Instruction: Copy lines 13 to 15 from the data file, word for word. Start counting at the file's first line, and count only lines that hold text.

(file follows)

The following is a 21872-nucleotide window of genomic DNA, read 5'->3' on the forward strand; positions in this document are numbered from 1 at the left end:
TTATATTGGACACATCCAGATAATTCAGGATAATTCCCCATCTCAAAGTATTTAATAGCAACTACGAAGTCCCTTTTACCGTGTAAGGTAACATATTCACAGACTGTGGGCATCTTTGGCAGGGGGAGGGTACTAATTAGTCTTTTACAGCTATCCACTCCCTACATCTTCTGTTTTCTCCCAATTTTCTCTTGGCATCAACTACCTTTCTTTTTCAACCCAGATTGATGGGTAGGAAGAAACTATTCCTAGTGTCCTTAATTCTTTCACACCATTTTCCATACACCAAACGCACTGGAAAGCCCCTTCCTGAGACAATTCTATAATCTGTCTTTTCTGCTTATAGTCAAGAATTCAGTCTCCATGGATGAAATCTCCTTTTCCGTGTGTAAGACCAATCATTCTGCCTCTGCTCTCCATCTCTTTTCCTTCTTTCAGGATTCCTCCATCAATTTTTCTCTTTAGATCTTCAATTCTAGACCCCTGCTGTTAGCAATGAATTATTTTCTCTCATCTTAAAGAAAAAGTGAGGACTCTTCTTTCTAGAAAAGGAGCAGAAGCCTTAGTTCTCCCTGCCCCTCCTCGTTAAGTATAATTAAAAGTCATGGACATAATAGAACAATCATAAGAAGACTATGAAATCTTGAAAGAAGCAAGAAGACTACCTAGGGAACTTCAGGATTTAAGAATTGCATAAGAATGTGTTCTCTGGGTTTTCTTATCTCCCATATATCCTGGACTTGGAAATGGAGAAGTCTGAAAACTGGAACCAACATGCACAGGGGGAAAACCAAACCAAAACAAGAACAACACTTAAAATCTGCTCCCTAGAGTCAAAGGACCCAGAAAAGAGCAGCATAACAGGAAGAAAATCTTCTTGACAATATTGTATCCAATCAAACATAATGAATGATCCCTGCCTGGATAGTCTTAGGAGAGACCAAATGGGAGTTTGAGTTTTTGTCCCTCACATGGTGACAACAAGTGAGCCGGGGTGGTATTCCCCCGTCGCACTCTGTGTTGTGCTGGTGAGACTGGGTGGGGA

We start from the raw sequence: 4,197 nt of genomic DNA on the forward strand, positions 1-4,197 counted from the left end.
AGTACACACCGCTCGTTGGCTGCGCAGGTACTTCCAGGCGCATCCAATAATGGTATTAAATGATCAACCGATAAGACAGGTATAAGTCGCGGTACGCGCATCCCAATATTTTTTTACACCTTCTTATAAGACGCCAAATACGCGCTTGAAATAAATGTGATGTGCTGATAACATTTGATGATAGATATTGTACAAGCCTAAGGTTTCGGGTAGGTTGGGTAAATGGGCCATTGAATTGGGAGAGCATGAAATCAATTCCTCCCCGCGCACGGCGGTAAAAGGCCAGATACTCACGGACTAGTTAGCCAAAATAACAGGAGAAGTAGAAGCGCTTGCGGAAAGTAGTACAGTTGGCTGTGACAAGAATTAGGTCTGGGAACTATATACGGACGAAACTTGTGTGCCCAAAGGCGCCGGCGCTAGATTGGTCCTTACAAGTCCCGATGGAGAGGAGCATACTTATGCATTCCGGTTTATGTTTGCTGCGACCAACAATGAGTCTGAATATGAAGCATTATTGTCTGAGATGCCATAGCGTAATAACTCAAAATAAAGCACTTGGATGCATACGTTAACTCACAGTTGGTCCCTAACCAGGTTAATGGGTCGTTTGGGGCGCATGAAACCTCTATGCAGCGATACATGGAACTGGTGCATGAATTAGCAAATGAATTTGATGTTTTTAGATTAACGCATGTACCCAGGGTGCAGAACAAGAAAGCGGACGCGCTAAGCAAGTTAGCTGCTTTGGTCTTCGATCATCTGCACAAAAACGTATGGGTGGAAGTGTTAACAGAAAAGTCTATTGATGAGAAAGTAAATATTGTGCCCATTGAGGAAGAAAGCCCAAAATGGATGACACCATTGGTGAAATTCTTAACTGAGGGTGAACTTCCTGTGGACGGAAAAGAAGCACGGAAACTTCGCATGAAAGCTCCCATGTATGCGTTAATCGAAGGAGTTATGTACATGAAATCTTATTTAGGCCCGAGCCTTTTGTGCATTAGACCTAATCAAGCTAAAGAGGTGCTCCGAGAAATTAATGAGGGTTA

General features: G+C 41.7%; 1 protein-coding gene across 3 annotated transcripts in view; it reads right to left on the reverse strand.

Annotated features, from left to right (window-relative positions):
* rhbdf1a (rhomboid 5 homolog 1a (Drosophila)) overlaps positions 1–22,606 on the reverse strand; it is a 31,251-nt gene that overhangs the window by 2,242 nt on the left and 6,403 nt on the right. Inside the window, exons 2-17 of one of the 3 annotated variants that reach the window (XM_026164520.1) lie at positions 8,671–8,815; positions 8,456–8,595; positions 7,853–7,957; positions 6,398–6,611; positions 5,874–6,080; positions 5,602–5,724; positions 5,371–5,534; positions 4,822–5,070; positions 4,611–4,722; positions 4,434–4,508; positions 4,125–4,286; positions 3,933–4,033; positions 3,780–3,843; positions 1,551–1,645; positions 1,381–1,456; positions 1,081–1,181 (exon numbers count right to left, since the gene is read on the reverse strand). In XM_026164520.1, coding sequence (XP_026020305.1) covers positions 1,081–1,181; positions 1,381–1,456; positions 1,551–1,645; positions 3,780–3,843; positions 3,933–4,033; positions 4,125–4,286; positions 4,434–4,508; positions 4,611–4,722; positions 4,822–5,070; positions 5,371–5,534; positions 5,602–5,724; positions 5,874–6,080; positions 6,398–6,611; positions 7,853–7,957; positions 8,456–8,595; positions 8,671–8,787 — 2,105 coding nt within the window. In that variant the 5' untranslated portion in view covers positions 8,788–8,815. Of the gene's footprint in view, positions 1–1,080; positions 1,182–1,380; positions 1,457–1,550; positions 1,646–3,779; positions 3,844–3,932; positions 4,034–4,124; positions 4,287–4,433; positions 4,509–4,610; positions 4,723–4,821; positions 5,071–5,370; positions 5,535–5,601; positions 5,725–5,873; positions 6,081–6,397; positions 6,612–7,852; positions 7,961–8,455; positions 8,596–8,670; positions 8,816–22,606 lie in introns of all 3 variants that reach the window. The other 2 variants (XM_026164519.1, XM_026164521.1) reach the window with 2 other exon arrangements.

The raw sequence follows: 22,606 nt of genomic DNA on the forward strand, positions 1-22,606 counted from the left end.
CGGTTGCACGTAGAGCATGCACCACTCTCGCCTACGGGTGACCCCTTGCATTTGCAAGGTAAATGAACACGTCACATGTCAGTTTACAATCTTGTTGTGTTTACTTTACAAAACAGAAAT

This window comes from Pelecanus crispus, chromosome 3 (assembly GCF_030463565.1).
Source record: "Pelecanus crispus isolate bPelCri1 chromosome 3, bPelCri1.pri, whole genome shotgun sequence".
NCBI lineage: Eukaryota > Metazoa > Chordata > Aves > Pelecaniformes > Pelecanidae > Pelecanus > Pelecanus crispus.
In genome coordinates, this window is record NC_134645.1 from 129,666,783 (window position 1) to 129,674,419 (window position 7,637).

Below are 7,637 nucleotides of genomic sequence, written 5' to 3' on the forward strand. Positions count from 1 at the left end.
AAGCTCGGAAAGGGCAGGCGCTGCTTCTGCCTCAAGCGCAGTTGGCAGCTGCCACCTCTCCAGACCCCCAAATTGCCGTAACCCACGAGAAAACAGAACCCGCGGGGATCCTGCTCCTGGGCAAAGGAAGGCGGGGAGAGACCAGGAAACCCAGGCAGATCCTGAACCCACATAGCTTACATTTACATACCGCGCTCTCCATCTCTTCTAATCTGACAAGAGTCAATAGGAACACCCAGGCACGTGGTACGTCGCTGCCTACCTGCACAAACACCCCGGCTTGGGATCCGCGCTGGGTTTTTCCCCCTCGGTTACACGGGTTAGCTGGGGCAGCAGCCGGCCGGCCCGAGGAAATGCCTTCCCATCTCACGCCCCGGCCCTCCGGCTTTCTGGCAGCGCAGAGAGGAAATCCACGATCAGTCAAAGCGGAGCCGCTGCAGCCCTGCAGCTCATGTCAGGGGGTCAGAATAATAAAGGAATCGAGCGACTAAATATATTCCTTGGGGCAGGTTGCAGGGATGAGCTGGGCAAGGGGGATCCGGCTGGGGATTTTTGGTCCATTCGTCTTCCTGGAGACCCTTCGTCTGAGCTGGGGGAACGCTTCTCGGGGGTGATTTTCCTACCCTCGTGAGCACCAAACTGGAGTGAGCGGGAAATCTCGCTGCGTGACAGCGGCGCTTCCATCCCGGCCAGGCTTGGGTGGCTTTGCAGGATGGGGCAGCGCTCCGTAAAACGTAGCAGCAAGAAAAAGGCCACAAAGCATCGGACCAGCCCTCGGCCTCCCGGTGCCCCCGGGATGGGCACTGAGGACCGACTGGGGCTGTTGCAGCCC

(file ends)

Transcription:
In genome coordinates, this window is record NC_134645.1 from 129,666,783 (window position 1) to 129,674,419 (window position 7,637).

Below are 7,637 nucleotides of genomic sequence, written 5' to 3' on the forward strand. Positions count from 1 at the left end.
AAGCTCGGAAAGGGCAGGCGCTGCTTCTGCCTCAAGCGCAGTTGGCAGCTGCCACCTCTCCAGACCCCCAAATTGCCGTAACCCACGAGAAAACAGAACCCGCGGGGATCCTGCTCCTGGGCAAAGGAAGGCGGGGAGAGACCAGGAAACCCAGGCAGATCCTGAACCCACATAGCTTACATTTACATACCGCGCTCTCCATCTCTTCTAATCTGACAAGAGTCAATAGGAACACCCAGGCACGTGGTACGTCGCTGCCTACCTGCACAAACACCCCGGCTTGGGATCCGCGCTGGGTTTTTCCCCCTCGGTTACACGGGTTAGCTGGGGCAGCAGCCGGCCGGCCCGAGGAAATGCCTTCCCATCTCACGCCCCGGCCCTCCGGCTTTCTGGCAGCGCAGAGAGGAAATCCACGATCAGTCAAAGCGGAGCCGCTGCAGCCCTGCAGCTCATGTCAGGGGGTCAGAATAATAAAGGAATCGAGCGACTAAATATATTCCTTGGGGCAGGTTGCAGGGATGAGCTGGGCAAGGGGGATCCGGCTGGGGATTTTTGGTCCATTCGTCTTCCTGGAGACCCTTCGTCTGAGCTGGGGGAACGCTTCTCGGGGGTGATTTTCCTACCCTCGTGAGCACCAAACTGGAGTGAGCGGGAAATCTCGCTGCGTGACAGCGGCGCTTCCATCCCGGCCAGGCTTGGGTGGCTTTGCAGGATGGGGCAGCGCTCCGTAAAACGTAGCAGCAAGAAAAAGGCCACAAAGCATCGGACCAGCCCTCGGCCTCCCGGTGCCCCCGGGATGGGCACTGAGGACCGACTGGGGCTGTTGCAGCCC